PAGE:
Politics, Games, Movies, Books, Music and many other observations.
Friday, April 23, 2004
Stomping on free speech
April 12, 2004
'Canada is a pleasantly authoritarian country," Alan Borovoy, general counsel of the Canadian Civil Liberties Association, said a few years ago. An example of what he means is Bill C-250, a repressive, anti-free-speech measure that is on the brink of becoming law in Canada. It would add "sexual orientation" to the Canadian hate propaganda law, thus making public criticism of homosexuality a crime. It is sometimes called the "Bible as Hate Literature" bill, or simply "the chill bill." It could ban publicly expressed opposition to gay marriage or any other political goal of gay groups. The bill has a loophole for religious opposition to homosexuality, but few scholars think it will offer protection, given the strength of the gay lobby and the trend toward censorship in Canada. Law Prof. David Bernstein, in his new book "You Can't Say That!" wrote that "it has apparently become illegal in Canada to advocate traditional Christian opposition to homosexual sex." Or traditional Jewish or Muslim opposition, too.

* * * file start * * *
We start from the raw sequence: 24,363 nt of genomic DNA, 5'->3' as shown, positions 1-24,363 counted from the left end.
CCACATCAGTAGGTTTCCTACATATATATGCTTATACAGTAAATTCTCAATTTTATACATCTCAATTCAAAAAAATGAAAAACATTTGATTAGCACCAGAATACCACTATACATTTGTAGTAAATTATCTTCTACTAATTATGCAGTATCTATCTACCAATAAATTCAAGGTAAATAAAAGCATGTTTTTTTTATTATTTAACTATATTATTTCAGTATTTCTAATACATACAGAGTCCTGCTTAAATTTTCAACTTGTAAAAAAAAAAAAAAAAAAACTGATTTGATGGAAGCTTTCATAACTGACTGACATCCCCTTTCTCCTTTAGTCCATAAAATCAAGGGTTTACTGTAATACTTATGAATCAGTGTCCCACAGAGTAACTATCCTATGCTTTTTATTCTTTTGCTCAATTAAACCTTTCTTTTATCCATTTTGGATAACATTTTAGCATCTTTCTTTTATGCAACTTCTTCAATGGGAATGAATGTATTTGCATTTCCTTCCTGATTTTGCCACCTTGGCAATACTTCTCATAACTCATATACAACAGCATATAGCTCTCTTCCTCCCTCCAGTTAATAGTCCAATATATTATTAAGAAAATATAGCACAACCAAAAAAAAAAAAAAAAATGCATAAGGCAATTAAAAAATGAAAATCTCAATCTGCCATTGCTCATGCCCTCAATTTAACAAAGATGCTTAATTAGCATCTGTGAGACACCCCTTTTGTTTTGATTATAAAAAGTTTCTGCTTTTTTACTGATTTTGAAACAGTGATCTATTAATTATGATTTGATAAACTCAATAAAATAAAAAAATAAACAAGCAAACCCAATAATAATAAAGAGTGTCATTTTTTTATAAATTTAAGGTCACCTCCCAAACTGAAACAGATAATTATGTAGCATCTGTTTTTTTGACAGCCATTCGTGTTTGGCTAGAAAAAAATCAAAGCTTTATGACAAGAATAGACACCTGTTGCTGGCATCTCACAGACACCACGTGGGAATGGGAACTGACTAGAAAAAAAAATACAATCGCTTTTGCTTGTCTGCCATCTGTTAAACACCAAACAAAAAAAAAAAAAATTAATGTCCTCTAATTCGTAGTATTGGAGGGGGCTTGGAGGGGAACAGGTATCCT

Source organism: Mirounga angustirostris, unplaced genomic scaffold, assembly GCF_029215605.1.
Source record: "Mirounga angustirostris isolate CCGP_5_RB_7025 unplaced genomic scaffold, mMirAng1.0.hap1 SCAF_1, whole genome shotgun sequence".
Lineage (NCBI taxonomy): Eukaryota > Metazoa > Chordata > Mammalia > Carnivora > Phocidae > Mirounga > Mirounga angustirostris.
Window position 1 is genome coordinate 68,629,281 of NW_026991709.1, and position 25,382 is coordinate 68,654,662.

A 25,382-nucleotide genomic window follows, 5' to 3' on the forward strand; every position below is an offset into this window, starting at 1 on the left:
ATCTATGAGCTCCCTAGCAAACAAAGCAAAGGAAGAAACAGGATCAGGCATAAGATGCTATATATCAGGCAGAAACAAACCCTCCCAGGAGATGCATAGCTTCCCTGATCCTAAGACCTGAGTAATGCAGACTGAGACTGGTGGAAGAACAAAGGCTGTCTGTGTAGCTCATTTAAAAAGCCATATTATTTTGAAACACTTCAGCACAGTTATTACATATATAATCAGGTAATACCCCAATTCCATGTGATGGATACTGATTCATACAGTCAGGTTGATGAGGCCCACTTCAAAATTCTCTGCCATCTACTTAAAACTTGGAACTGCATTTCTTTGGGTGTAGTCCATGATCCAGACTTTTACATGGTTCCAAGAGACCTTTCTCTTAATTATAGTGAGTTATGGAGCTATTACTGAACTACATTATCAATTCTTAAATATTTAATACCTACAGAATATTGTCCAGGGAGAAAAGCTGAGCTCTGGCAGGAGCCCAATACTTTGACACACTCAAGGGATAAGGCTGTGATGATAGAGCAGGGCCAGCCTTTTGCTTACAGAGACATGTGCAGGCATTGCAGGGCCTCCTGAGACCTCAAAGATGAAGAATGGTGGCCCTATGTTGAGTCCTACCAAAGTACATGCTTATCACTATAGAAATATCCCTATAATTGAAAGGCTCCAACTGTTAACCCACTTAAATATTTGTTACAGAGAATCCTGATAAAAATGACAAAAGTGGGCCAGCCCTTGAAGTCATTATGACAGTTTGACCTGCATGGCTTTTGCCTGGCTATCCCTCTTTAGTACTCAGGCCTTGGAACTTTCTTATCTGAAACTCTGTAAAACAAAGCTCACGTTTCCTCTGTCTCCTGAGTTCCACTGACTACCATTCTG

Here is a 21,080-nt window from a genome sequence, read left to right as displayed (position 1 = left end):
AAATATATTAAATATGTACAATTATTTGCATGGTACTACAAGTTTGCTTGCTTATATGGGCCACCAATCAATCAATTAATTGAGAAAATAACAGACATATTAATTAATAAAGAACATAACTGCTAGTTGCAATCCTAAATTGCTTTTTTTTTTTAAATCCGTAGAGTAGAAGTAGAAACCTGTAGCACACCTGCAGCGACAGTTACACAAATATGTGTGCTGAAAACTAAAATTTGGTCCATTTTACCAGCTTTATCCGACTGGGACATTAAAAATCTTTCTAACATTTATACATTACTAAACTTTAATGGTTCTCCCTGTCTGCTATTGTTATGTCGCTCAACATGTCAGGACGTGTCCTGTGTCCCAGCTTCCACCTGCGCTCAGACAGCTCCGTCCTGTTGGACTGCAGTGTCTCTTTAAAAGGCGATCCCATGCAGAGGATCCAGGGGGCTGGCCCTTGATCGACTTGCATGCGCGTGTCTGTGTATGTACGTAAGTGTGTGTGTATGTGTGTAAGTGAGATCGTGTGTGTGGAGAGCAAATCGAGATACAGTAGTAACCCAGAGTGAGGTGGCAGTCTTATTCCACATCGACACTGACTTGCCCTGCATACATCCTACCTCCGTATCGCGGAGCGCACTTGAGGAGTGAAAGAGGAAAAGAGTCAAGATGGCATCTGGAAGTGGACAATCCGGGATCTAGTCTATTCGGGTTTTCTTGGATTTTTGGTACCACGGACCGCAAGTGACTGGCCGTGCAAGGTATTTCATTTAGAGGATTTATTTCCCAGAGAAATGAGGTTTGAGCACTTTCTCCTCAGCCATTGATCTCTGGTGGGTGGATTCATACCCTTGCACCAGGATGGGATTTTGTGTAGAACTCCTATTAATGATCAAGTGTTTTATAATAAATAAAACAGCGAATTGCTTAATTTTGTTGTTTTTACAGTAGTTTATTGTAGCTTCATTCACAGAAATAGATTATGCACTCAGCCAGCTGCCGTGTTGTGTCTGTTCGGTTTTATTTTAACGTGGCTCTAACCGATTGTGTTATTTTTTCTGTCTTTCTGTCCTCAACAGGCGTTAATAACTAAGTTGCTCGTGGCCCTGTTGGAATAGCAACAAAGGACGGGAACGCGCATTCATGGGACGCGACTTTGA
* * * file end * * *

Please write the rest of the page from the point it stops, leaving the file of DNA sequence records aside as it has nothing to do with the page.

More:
Since Canada has no First Amendment, anti-bias laws generally trump free speech and freedom of religion. A recent flurry of cases has mostly gone against free expression. The Saskatchewan Human Rights Commission ruled that a newspaper ad listing biblical passages that oppose homosexuality was a human-rights offense. The commission ordered the paper and Hugh Owens, the man who placed the ad, to pay $1,500 each to three gay men who objected to it. In another case, a British Columbia court upheld the one-month suspension, without pay, of a high school teacher who wrote letters to a local paper arguing that homosexuality is not a fixed orientation but a condition that can and should be treated. The teacher, Chris Kempling, was not accused of discrimination, merely of expressing thoughts that the state defines as improper.